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Sway Moderate Sunni Tribes to Begin Iraq Victory, Paper Suggests
Posted at 2:06 p.m. on July 1, 2014
“There is no security without us,” Iraqi tribes are fond of saying, according to a paper released Tuesday by CNA Corp., a nonprofit research and analysis organization.
That’s a lesson the United States learned in turning back al-Qaida in Iraq and would be wise to heed again now that its successor, the Islamic State (aka ISIS aka ISIL), is gaining ground in the country, Patricio Asfura-Heim writes.
“As was the case during the years of heavy American presence in Iraq, a key to security going forward will be to peel away moderate Sunni tribes from the insurgency, turn them against the terrorists, and begin a legitimate national reconciliation process between Iraq’s Sunni, Shia, and Kurdish populations,” the paper by Asfura-Heim suggests.
The point of the paper is to provide a primer to how tribes in the Al Anbar province function — from a structural level to how conflicts are resolved — by an author who was embedded with the U.S. Marines there in 2007.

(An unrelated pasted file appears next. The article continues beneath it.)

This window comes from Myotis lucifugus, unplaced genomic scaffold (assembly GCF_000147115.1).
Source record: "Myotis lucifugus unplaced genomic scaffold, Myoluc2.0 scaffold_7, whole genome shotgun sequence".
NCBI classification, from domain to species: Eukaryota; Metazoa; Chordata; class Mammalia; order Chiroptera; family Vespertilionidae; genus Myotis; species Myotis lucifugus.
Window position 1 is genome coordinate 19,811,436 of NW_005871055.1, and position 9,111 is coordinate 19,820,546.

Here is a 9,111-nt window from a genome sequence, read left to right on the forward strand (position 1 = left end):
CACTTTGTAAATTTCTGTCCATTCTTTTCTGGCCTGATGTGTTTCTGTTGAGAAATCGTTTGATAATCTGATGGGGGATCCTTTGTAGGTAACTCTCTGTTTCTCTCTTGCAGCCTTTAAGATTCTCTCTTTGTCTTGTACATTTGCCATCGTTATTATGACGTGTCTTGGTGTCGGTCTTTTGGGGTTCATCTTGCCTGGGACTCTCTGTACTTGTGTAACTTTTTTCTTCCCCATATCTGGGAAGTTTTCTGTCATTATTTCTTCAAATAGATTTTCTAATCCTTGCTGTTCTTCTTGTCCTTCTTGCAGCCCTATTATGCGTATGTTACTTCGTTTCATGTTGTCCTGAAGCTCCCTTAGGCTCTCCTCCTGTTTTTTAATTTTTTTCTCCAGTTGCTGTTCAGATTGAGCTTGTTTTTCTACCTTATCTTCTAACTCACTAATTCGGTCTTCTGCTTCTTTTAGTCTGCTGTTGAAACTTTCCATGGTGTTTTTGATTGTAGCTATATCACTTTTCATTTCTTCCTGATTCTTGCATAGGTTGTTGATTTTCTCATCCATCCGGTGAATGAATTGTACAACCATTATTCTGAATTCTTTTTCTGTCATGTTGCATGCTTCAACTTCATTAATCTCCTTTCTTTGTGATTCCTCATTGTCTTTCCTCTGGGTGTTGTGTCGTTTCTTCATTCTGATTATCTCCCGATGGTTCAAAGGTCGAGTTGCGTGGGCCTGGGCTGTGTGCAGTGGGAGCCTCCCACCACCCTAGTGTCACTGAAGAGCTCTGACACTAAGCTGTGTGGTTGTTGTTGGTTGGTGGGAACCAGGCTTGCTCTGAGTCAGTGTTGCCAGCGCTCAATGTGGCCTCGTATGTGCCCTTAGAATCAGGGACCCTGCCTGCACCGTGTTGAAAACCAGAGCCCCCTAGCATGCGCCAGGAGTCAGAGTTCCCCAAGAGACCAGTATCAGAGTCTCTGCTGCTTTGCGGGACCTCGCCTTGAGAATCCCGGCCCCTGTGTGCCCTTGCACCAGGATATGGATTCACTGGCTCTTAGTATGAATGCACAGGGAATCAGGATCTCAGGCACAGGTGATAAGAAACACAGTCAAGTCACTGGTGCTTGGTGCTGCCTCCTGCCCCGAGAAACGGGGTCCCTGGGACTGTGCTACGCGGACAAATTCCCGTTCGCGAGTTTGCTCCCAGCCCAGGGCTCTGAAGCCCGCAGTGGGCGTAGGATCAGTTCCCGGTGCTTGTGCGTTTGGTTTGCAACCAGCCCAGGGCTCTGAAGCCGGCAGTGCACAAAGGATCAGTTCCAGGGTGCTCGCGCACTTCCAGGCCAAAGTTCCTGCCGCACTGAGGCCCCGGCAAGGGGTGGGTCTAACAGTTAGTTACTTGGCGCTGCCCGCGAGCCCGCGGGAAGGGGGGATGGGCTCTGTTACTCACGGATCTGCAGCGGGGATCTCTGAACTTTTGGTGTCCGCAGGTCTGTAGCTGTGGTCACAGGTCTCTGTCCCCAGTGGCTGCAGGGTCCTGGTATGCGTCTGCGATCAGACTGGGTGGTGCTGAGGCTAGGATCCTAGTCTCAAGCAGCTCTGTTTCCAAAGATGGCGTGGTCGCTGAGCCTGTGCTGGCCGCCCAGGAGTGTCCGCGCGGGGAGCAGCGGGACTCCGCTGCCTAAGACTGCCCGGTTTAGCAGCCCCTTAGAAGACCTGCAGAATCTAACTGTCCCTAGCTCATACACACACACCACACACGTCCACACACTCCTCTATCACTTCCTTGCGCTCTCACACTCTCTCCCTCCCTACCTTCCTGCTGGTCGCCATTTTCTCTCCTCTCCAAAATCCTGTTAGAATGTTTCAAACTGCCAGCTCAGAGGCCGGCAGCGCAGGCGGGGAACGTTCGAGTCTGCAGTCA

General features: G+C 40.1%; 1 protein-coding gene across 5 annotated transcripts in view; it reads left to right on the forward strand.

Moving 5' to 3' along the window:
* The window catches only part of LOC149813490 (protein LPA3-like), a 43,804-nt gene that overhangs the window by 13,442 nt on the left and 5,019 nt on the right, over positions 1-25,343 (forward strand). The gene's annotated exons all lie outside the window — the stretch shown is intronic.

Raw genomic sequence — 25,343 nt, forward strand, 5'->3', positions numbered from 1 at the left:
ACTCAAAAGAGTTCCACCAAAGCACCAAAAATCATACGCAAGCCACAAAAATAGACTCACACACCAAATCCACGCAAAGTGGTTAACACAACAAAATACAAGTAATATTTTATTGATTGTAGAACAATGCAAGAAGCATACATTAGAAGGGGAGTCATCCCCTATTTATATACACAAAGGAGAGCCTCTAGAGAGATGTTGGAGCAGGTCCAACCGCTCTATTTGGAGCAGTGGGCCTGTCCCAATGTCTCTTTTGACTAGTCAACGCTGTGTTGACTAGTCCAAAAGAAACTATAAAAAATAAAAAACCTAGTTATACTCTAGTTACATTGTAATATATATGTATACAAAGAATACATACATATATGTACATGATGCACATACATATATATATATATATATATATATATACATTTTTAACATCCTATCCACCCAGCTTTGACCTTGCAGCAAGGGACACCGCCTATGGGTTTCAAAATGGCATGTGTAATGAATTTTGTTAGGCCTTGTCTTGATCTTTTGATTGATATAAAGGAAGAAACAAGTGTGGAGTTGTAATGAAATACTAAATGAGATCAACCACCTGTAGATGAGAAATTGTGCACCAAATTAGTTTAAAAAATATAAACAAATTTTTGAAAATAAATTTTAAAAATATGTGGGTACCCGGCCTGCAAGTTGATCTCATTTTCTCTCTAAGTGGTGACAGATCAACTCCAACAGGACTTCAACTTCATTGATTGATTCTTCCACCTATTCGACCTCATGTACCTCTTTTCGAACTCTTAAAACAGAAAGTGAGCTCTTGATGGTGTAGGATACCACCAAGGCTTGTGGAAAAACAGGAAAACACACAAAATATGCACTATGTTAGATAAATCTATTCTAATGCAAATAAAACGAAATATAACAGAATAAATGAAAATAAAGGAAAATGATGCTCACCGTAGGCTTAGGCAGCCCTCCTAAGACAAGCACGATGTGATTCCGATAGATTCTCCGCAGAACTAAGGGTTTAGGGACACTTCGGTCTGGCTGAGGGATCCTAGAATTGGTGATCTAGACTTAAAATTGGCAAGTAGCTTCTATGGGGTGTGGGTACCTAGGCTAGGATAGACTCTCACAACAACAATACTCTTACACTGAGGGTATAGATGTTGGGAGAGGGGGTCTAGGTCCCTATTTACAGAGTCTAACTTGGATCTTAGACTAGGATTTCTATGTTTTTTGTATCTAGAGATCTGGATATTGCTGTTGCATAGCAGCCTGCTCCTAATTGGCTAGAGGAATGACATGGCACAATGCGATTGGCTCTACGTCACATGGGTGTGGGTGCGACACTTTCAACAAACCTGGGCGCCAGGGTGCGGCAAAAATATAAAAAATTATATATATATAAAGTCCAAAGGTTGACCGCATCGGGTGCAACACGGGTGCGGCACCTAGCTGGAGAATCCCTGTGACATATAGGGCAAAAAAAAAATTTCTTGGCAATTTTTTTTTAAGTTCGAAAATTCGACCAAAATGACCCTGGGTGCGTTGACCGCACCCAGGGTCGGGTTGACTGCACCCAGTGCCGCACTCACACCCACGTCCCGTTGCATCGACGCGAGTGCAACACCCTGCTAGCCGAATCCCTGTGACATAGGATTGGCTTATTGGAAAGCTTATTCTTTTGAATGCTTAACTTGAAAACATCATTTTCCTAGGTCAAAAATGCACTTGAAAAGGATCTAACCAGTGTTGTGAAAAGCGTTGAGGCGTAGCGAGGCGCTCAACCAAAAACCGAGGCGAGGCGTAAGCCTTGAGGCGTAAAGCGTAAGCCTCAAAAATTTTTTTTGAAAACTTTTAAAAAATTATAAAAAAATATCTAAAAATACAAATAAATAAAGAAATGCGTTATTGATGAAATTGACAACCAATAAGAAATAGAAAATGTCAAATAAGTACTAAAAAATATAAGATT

The paper continues:
While the path to enduring stability in Iraq involves effective national-level political accommodations, the task at hand is to extirpate ISIS to create space for negotiations among Iraq’s various political and ethnic factions. Doing so will require partnering with local tribal forces in Sunni areas—and, if current news reports are accurate, the Obama administration is already considering ways to do so. If the president decides to take such actions, it will be critical for those implementing such a decision to understand the features of tribalism in Iraq and the role that tribal leaders play both in mobilizing the population and in resolving conflict.
Secretary of State John Kerry has urged Saudi Arabia and others to reach out to those Sunni tribes. But those tribes aren’t fans of Iraqi Prime Minister Nouri al-Maliki, and one leader has said they won’t enter the fight until he’s gone.